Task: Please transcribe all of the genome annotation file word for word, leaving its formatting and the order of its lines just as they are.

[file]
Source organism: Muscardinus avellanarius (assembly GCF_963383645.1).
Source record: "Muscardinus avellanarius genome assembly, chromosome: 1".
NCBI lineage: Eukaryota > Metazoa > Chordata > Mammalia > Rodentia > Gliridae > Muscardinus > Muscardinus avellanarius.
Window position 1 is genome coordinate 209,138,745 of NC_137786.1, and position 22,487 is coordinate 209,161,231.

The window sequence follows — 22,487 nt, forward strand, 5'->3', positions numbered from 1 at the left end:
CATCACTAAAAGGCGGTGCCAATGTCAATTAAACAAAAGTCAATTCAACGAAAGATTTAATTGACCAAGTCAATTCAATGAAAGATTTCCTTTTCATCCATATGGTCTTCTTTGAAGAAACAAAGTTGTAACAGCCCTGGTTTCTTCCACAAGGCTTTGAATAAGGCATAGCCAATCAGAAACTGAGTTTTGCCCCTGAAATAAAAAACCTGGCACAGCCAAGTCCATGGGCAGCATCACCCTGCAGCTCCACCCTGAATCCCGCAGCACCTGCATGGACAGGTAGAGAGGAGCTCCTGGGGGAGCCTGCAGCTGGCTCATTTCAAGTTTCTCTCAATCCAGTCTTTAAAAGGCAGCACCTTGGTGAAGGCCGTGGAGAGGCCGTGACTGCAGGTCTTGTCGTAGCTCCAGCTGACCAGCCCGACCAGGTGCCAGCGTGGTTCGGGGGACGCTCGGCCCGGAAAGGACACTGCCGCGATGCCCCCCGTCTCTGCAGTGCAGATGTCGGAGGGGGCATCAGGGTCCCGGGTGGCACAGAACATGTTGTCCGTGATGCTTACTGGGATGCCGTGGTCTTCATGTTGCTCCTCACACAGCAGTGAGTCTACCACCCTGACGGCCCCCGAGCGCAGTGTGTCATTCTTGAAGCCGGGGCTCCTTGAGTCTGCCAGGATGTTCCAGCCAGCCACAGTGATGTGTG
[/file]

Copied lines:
Source organism: Muscardinus avellanarius (assembly GCF_963383645.1).
Source record: "Muscardinus avellanarius genome assembly, chromosome: 1".
NCBI lineage: Eukaryota > Metazoa > Chordata > Mammalia > Rodentia > Gliridae > Muscardinus > Muscardinus avellanarius.
Window position 1 is genome coordinate 209,138,745 of NC_137786.1, and position 22,487 is coordinate 209,161,231.

The window sequence follows — 22,487 nt, forward strand, 5'->3', positions numbered from 1 at the left end:
CATCACTAAAAGGCGGTGCCAATGTCAATTAAACAAAAGTCAATTCAACGAAAGATTTAATTGACCAAGTCAATTCAATGAAAGATTTCCTTTTCATCCATATGGTCTTCTTTGAAGAAACAAAGTTGTAACAGCCCTGGTTTCTTCCACAAGGCTTTGAATAAGGCATAGCCAATCAGAAACTGAGTTTTGCCCCTGAAATAAAAAACCTGGCACAGCCAAGTCCATGGGCAGCATCACCCTGCAGCTCCACCCTGAATCCCGCAGCACCTGCATGGACAGGTAGAGAGGAGCTCCTGGGGGAGCCTGCAGCTGGCTCATTTCAAGTTTCTCTCAATCCAGTCTTTAAAAGGCAGCACCTTGGTGAAGGCCGTGGAGAGGCCGTGACTGCAGGTCTTGTCGTAGCTCCAGCTGACCAGCCCGACCAGGTGCCAGCGTGGTTCGGGGGACGCTCGGCCCGGAAAGGACACTGCCGCGATGCCCCCCGTCTCTGCAGTGCAGATGTCGGAGGGGGCATCAGGGTCCCGGGTGGCACAGAACATGTTGTCCGTGATGCTTACTGGGATGCCGTGGTCTTCATGTTGCTCCTCACACAGCAGTGAGTCTACCACCCTGACGGCCCCCGAGCGCAGTGTGTCATTCTTGAAGCCGGGGCTCCTTGAGTCTGCCAGGATGTTCCAGCCAGCCACAGTGATGTGTG